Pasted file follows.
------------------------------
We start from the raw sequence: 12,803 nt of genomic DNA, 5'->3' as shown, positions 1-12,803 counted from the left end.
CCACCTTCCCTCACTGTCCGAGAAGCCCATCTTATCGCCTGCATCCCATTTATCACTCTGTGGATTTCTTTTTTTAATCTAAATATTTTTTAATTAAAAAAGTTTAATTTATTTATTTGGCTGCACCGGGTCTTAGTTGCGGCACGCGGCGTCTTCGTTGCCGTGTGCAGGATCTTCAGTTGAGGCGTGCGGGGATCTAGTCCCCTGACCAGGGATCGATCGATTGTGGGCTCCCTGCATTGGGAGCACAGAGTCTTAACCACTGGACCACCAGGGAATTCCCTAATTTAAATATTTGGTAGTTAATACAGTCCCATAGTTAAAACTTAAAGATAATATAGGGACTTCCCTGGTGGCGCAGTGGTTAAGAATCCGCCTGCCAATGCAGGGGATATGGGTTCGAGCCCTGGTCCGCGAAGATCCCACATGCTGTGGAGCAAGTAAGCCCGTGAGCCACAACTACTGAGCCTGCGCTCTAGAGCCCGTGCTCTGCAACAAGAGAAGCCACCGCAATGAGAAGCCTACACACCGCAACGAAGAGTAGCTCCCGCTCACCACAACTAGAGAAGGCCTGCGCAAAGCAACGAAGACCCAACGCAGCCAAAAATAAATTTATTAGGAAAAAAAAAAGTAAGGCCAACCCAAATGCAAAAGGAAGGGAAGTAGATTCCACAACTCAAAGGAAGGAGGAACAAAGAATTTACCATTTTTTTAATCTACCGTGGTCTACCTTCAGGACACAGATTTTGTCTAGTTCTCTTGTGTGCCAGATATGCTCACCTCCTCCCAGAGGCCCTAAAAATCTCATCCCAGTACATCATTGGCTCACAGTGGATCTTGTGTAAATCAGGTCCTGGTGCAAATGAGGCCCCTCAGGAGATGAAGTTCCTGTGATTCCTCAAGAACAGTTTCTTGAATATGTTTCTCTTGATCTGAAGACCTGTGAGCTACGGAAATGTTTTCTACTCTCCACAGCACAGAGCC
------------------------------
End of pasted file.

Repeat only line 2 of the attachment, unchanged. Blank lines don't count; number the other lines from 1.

CCACCTTCCCTCACTGTCCGAGAAGCCCATCTTATCGCCTGCATCCCATTTATCACTCTGTGGATTTCTTTTTTTAATCTAAATATTTTTTAATTAAAAAAGTTTAATTTATTTATTTGGCTGCACCGGGTCTTAGTTGCGGCACGCGGCGTCTTCGTTGCCGTGTGCAGGATCTTCAGTTGAGGCGTGCGGGGATCTAGTCCCCTGACCAGGGATCGATCGATTGTGGGCTCCCTGCATTGGGAGCACAGAGTCTTAACCACTGGACCACCAGGGAATTCCCTAATTTAAATATTTGGTAGTTAATACAGTCCCATAGTTAAAACTTAAAGATAATATAGGGACTTCCCTGGTGGCGCAGTGGTTAAGAATCCGCCTGCCAATGCAGGGGATATGGGTTCGAGCCCTGGTCCGCGAAGATCCCACATGCTGTGGAGCAAGTAAGCCCGTGAGCCACAACTACTGAGCCTGCGCTCTAGAGCCCGTGCTCTGCAACAAGAGAAGCCACCGCAATGAGAAGCCTACACACCGCAACGAAGAGTAGCTCCCGCTCACCACAACTAGAGAAGGCCTGCGCAAAGCAACGAAGACCCAACGCAGCCAAAAATAAATTTATTAGGAAAAAAAAAAGTAAGGCCAACCCAAATGCAAAAGGAAGGGAAGTAGATTCCACAACTCAAAGGAAGGAGGAACAAAGAATTTACCATTTTTTTAATCTACCGTGGTCTACCTTCAGGACACAGATTTTGTCTAGTTCTCTTGTGTGCCAGATATGCTCACCTCCTCCCAGAGGCCCTAAAAATCTCATCCCAGTACATCATTGGCTCACAGTGGATCTTGTGTAAATCAGGTCCTGGTGCAAATGAGGCCCCTCAGGAGATGAAGTTCCTGTGATTCCTCAAGAACAGTTTCTTGAATATGTTTCTCTTGATCTGAAGACCTGTGAGCTACGGAAATGTTTTCTACTCTCCACAGCACAGAGCC